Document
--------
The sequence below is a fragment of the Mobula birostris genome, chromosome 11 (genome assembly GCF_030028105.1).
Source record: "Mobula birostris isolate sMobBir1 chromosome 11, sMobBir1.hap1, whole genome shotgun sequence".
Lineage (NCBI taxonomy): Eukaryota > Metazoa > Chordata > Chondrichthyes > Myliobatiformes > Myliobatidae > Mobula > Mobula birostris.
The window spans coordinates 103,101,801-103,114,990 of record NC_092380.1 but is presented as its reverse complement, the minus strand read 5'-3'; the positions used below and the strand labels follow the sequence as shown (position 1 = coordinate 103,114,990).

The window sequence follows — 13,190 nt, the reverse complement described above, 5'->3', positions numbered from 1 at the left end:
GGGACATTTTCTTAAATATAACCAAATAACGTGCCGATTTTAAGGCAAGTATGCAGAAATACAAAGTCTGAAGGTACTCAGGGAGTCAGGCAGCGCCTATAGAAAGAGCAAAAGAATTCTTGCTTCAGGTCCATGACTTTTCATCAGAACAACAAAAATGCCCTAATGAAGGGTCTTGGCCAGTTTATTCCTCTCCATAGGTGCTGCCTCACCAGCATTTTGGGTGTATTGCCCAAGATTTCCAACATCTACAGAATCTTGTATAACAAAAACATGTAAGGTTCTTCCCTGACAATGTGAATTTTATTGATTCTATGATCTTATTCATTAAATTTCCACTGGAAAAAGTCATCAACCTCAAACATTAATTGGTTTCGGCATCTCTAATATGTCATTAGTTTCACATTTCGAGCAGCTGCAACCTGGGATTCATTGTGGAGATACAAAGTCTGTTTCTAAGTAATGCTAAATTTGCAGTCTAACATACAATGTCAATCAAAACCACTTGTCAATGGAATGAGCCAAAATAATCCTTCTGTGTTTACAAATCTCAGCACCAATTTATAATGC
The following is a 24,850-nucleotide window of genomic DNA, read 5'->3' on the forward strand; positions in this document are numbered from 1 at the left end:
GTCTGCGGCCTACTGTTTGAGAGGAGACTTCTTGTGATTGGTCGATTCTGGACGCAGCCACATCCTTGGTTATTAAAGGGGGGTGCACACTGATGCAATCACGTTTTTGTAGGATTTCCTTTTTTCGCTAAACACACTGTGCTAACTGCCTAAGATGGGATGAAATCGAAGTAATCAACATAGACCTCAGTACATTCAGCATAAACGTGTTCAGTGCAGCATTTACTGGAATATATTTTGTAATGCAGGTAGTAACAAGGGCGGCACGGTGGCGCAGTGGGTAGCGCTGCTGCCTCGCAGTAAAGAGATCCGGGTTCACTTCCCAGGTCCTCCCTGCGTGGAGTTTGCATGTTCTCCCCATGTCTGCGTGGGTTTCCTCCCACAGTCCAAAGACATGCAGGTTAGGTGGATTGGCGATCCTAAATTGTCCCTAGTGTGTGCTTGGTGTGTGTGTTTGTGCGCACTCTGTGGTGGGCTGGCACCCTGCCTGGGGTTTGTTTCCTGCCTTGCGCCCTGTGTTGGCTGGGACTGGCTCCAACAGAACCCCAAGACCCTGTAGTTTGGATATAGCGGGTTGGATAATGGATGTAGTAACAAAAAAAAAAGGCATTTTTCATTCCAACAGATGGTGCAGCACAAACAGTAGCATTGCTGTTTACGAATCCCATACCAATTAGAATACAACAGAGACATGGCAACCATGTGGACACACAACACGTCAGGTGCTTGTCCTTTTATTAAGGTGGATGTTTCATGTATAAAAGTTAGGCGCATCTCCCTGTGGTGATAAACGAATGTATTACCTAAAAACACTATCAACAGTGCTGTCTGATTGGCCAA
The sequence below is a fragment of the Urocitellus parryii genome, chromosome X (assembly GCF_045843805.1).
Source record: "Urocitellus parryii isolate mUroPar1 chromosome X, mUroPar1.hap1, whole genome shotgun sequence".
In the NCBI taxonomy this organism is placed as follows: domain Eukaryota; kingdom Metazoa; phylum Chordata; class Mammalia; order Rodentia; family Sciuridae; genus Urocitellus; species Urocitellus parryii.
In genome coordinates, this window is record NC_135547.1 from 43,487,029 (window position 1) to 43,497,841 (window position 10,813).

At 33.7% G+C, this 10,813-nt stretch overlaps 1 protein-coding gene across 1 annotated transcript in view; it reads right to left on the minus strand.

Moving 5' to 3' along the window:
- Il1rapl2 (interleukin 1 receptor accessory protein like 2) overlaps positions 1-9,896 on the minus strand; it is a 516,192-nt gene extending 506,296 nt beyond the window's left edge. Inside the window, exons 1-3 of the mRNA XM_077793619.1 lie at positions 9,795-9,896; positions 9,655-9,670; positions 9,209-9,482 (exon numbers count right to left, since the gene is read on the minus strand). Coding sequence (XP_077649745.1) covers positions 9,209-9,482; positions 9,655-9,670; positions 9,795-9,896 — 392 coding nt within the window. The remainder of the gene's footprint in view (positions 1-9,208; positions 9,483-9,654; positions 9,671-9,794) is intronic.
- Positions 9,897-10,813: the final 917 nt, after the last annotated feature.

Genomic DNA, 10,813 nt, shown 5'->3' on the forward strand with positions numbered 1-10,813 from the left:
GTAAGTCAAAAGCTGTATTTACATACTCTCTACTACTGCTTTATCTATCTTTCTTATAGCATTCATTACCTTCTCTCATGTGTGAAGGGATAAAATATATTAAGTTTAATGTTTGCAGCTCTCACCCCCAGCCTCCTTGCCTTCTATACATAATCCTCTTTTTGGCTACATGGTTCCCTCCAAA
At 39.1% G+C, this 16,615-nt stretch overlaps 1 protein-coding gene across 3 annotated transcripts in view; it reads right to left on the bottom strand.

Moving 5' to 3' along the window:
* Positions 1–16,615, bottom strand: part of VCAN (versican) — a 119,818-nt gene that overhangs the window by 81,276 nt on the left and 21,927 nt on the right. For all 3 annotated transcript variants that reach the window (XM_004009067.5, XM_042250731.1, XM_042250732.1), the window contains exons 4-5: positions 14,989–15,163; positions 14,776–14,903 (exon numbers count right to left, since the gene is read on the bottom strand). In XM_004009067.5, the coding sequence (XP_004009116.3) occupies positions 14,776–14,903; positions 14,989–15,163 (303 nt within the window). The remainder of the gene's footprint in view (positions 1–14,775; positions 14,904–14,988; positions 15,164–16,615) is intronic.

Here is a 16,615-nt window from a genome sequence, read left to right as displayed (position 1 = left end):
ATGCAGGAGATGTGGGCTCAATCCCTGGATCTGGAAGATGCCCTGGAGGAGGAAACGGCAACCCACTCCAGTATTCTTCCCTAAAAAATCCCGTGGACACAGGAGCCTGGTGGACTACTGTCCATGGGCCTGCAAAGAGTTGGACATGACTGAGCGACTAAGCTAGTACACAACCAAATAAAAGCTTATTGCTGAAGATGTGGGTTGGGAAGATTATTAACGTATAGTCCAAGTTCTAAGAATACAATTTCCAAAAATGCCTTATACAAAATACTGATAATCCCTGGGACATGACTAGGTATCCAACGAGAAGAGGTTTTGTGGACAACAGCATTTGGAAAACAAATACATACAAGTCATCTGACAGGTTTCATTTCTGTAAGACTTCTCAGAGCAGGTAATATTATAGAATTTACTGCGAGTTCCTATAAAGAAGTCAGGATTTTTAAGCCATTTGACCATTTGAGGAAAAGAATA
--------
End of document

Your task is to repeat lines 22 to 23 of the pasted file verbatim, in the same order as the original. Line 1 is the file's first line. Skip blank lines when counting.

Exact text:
Here is a 16,615-nt window from a genome sequence, read left to right as displayed (position 1 = left end):
ATGCAGGAGATGTGGGCTCAATCCCTGGATCTGGAAGATGCCCTGGAGGAGGAAACGGCAACCCACTCCAGTATTCTTCCCTAAAAAATCCCGTGGACACAGGAGCCTGGTGGACTACTGTCCATGGGCCTGCAAAGAGTTGGACATGACTGAGCGACTAAGCTAGTACACAACCAAATAAAAGCTTATTGCTGAAGATGTGGGTTGGGAAGATTATTAACGTATAGTCCAAGTTCTAAGAATACAATTTCCAAAAATGCCTTATACAAAATACTGATAATCCCTGGGACATGACTAGGTATCCAACGAGAAGAGGTTTTGTGGACAACAGCATTTGGAAAACAAATACATACAAGTCATCTGACAGGTTTCATTTCTGTAAGACTTCTCAGAGCAGGTAATATTATAGAATTTACTGCGAGTTCCTATAAAGAAGTCAGGATTTTTAAGCCATTTGACCATTTGAGGAAAAGAATA